Impact of NOAA/TOVS derived moisture profile over the ocean on global data assimilation and medium range weather forecasting

D. RAJAN, B. SIMÓN, P. C. JOSHI, V. B. BHATIA, A. K. MITRA, R. K. PALIWAL

Abstract

A realistic three-dimensional distribution of moisture in the initial condition is essential for successful numerical weather prediction. The moisture profile serves as direct input to any forecast model. Since the ocean surrounding the Indian sub-continent is one of the enormous data sparse regions in the tropics, the remotely sensed data is an important source of meteorological information, used at various operational numerical weather prediction centers for preparing initial conditions. The temperature and moisture sounding data from the Television and Infrared Observation Satellite (TIROS) and the Operational Vertical Center (TOVS) onboard the National Oceanographic Atmospheric Administration (NOAA) polar orbiting satellite is being routinely received at National Centre for Medium Range Weather Forecasting (NCMRWF) through the Global Telecommunication System (GTS). Moisture information is available at three broad layers. In the present study an attempt has been made to derive a humidity profile from the NOAA polar orbiting satellite by the variable scale height algorithm. These profiles derived at standard pressure levels are validated with coinciding radiosonde observations, other humidity estimations, and analysis. The validation indicates that the percentage of root mean square (r.m.s) error is less than 10. The impact of these moisture profiles is examined in the NCMRWF analysis and forecast system for the June 1997 period. A positive impact of this TOVS derived moisture in the forecast of onset of monsoon-97 is noticed. Some of the results during the monsoon lows and depression arc also presented for the same period. In particular the rainfall forecast for 20th June, 1997 has improved.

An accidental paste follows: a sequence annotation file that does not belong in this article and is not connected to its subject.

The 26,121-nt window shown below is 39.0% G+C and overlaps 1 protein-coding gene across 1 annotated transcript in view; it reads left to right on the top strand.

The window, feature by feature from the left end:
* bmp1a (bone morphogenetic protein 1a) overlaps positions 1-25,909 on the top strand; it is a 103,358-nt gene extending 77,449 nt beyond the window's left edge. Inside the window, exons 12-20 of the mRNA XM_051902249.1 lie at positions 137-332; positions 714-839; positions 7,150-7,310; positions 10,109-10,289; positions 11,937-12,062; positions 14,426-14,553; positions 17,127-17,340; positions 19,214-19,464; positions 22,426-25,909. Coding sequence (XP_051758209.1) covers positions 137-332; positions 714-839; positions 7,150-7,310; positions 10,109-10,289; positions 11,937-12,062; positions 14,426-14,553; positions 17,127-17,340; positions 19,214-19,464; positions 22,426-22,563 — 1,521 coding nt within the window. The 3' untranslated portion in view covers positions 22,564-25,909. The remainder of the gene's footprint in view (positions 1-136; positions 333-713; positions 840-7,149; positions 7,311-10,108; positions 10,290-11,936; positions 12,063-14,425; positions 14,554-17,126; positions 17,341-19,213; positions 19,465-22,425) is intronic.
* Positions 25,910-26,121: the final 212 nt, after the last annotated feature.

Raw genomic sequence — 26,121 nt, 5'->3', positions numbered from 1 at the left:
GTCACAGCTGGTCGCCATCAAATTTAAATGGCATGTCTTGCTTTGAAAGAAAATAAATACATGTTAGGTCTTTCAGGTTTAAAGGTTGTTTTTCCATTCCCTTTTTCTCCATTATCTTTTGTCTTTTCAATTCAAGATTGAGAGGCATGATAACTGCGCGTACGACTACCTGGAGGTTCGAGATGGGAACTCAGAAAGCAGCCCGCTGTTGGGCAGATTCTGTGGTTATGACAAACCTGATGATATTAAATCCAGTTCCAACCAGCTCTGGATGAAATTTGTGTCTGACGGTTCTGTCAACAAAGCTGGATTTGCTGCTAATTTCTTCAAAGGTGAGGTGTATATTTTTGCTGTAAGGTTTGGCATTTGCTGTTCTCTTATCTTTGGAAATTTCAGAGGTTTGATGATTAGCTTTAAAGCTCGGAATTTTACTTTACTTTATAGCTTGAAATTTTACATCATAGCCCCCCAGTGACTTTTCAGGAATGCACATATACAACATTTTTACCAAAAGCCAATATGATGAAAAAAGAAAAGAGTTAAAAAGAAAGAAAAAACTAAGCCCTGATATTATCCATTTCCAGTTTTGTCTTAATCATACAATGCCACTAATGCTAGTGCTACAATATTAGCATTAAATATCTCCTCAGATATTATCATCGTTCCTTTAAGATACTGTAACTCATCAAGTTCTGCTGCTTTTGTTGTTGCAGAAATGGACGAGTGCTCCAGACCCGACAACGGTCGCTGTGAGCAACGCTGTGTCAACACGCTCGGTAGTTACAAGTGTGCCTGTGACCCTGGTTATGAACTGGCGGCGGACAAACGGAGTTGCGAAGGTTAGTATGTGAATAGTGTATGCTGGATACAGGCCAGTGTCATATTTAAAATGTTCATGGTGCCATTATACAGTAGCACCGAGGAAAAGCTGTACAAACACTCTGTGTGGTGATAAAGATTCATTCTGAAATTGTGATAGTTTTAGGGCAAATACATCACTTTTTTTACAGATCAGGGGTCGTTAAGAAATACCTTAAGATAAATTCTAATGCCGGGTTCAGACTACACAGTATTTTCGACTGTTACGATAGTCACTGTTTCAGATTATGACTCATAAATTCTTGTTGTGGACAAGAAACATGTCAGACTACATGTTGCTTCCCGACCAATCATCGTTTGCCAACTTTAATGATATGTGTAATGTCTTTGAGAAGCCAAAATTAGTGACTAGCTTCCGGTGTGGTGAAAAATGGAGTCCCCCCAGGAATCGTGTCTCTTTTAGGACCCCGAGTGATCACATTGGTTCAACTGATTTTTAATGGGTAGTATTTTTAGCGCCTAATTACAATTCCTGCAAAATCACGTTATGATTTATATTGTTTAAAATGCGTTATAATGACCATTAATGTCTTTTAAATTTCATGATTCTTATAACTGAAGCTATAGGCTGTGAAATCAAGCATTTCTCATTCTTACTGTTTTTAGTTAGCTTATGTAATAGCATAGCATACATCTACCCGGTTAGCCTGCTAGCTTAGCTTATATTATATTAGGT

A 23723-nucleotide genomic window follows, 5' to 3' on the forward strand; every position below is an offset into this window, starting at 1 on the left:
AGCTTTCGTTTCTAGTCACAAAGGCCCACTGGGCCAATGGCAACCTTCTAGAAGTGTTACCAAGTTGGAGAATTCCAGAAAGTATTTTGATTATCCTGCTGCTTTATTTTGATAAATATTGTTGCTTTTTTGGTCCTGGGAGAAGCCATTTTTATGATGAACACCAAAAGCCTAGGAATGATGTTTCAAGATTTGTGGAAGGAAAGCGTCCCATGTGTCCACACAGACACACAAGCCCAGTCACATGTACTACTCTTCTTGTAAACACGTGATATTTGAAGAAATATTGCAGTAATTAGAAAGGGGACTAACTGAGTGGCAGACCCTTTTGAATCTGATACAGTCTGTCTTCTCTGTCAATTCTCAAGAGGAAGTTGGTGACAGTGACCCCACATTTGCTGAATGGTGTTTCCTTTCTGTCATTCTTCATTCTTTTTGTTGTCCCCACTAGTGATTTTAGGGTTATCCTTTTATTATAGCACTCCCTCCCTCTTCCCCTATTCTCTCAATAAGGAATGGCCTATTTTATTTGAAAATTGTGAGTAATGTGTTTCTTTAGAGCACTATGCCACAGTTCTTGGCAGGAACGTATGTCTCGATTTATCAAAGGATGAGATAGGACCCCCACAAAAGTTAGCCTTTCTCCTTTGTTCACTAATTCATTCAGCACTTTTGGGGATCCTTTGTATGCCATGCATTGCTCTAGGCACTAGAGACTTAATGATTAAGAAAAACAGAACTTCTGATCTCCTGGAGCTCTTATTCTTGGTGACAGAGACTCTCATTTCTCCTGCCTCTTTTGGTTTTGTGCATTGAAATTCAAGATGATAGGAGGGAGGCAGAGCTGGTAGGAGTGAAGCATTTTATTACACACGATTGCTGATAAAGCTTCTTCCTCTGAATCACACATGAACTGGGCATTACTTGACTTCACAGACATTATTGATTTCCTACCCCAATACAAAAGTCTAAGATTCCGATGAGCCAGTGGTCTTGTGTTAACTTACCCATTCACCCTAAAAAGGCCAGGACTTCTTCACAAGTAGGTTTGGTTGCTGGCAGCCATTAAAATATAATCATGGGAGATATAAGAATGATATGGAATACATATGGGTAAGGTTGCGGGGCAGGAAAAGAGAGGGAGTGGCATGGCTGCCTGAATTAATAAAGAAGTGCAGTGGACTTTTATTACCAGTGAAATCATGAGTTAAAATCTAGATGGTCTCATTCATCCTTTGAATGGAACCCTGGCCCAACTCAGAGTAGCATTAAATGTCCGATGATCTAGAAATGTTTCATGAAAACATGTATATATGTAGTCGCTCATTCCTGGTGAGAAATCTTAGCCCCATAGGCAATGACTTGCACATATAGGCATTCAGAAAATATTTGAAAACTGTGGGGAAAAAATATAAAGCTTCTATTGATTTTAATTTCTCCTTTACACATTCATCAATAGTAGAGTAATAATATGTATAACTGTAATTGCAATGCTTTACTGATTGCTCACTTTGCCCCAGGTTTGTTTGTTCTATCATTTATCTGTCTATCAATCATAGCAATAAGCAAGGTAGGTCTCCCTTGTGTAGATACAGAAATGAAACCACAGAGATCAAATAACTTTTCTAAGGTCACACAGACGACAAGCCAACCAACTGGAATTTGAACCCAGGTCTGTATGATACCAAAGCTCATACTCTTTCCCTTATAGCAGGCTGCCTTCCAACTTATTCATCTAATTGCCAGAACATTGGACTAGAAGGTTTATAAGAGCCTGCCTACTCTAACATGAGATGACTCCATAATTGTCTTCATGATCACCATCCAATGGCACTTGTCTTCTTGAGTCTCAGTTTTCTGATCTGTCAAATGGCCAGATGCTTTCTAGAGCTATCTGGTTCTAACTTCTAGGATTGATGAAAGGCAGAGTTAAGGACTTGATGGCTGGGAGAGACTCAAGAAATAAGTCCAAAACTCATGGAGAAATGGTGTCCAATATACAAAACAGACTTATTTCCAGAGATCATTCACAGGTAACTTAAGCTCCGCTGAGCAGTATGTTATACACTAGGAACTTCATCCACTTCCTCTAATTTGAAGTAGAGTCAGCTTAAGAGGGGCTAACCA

Keywords

Moisture; satellite; TOVS; NOAA

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